Grace's Guide

British Industrial History

Grace's Guide is the leading source of historical information on industry and manufacturing in Britain. This web publication contains 140,320 pages of information and 227,382 images on early companies, their products and the people who designed and built them.


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1966. Reg No: D840 KAF.
1967. Reg No: E582 CSS.
1967. Reg No: RDA 106F.
Reg No: N582 NPV.
1966. Scania-Vabis. Reg No: LGK 3D.
Reg No: E666 Son.
1970. Scania Vabis L110 Super. Reg No: BE-56-03.
1972. Scania L50 Super. Reg No: BE-57-10.
1987. R142M. Reg No: E582 CSS.
Reg No: F993 OOY.
143H. Reg No: P412 TGG.
Scania 143H. Reg No: G37 UMW.
June 1985.
June 1985.

Scania AB (Scania is Latin for the province of Skåne) came from a merger between the two companies: Vabis and Scania.

1891 Vabis (Vagnsfabriksaktiebolaget i Södertälje) was founded in 1891 as a subsidiary of the steel company Surahammars Bruk, based in Södertälje, manufacturing railway carriages. In 1902, engineer Gustaf Erikson designed the company's first truck, powered by a petrol engine and 2-speed gearbox. A year later the first order was placed for a Vabis commercial vehicle. By 1907 the company had developed a 3-ton truck. However, though it won a Swedish Royal Automobile Club award in 1909, the new range was a financial disaster for the company, failing to attract more than a handful of orders.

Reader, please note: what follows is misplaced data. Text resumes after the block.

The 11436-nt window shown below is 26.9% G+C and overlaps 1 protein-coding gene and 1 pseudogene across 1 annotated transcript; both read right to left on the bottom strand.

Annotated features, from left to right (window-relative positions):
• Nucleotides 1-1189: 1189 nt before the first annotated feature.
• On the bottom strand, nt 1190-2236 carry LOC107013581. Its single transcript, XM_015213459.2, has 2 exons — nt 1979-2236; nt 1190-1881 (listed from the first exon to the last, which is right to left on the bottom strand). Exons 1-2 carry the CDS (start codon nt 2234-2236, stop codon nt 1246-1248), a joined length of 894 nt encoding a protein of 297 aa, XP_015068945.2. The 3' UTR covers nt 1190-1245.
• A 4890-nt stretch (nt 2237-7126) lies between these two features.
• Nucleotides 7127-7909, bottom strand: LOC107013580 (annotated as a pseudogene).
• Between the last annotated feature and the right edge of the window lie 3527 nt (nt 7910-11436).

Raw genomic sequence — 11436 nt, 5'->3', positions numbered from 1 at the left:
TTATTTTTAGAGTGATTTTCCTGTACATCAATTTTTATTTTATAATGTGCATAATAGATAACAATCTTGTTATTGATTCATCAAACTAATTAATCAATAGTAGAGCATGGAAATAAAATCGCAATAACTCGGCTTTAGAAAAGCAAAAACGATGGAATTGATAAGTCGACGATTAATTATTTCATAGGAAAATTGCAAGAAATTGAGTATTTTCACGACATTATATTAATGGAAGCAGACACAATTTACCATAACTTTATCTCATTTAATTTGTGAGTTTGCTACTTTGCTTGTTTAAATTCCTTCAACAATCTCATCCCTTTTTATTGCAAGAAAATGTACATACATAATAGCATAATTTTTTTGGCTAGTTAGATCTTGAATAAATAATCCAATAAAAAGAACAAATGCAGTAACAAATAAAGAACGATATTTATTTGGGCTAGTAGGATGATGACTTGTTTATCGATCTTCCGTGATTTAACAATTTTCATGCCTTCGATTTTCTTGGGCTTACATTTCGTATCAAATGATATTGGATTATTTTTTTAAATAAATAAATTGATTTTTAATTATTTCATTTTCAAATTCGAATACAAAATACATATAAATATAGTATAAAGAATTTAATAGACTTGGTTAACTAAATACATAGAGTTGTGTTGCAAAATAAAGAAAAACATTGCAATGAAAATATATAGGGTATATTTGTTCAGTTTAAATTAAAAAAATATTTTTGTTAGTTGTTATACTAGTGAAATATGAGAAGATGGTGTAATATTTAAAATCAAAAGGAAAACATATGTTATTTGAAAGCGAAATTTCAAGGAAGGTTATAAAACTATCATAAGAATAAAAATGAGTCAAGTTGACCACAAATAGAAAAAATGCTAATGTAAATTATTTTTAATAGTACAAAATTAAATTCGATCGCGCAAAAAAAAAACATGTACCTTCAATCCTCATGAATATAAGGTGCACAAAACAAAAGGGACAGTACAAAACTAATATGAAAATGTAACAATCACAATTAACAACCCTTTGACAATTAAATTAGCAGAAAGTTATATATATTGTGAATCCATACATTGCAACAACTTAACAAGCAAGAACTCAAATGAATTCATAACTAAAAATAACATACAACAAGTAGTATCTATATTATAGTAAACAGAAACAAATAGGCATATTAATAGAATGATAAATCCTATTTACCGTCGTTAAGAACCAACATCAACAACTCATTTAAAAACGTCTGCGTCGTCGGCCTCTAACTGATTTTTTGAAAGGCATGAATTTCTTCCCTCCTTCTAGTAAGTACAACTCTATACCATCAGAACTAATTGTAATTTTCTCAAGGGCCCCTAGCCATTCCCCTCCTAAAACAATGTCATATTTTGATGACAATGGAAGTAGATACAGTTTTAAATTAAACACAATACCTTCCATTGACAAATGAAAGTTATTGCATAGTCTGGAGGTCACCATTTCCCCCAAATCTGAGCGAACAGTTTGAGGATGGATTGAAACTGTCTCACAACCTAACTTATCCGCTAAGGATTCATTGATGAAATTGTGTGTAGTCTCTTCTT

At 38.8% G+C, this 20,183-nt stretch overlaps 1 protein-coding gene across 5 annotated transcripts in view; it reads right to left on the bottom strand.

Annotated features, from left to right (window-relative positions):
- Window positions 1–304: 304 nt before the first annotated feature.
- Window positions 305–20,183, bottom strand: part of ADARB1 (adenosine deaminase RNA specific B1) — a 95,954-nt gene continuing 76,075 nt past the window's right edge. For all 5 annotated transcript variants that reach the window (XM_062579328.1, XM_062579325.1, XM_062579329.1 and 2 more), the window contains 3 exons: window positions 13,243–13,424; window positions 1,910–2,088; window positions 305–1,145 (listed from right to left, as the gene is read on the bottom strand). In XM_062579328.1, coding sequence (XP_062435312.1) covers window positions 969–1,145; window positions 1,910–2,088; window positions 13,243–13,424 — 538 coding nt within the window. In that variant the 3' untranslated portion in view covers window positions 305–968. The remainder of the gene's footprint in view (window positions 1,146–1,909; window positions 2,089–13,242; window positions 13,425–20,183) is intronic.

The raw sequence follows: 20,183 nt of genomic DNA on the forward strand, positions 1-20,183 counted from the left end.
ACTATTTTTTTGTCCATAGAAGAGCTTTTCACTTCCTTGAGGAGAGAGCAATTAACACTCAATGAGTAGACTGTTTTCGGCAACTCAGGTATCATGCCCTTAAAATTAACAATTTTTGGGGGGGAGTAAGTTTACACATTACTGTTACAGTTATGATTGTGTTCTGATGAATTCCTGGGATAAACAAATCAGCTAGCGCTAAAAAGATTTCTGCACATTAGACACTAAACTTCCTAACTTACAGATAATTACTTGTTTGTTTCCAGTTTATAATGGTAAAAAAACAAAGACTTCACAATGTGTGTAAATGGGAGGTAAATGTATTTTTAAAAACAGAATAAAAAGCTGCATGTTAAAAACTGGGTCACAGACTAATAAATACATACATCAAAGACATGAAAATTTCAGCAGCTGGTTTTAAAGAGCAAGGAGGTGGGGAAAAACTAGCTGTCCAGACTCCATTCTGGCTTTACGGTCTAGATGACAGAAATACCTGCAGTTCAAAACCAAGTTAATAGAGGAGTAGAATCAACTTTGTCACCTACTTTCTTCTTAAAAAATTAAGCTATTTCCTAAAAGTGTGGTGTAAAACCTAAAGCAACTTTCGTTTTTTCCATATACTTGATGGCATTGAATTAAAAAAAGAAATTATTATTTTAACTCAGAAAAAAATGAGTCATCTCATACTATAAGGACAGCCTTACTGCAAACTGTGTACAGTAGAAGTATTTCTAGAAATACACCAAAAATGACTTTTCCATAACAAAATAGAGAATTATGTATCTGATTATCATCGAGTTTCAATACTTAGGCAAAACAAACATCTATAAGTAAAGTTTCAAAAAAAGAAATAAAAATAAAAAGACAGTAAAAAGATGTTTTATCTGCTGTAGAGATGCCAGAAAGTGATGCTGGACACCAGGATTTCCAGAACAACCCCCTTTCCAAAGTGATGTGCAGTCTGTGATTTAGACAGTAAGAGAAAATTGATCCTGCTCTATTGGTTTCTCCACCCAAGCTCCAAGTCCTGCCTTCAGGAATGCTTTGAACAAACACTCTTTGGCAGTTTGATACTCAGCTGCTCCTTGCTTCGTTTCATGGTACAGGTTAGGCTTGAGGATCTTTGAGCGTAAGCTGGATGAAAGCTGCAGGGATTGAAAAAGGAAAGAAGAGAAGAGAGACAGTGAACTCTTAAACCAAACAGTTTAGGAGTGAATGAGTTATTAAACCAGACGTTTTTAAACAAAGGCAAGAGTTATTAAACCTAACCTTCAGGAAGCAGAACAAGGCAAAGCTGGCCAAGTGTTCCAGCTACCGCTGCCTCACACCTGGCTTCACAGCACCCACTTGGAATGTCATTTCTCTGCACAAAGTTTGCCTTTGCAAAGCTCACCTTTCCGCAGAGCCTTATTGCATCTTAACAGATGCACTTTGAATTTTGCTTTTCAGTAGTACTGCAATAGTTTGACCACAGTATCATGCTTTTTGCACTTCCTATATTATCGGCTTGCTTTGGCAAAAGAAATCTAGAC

1900 Maskinfabriks-aktiebolaget Scania was founded in 1900 in Malmö in the south of Sweden. To begin with it was a manufacturer of bicycles but, by 1903, the first cars left the factory. Two years later Scania built their first truck.

1911 Following the financial problems at Vabis, the companies merged in 1911, creating Scania-Vabis AB. Engine and car production was moved to Södertälje, and truck production took place in Malmö.

1968 Saab merged with Scania-Vabis to form Saab-Scania.

1995 The 2 companies were de-merged.

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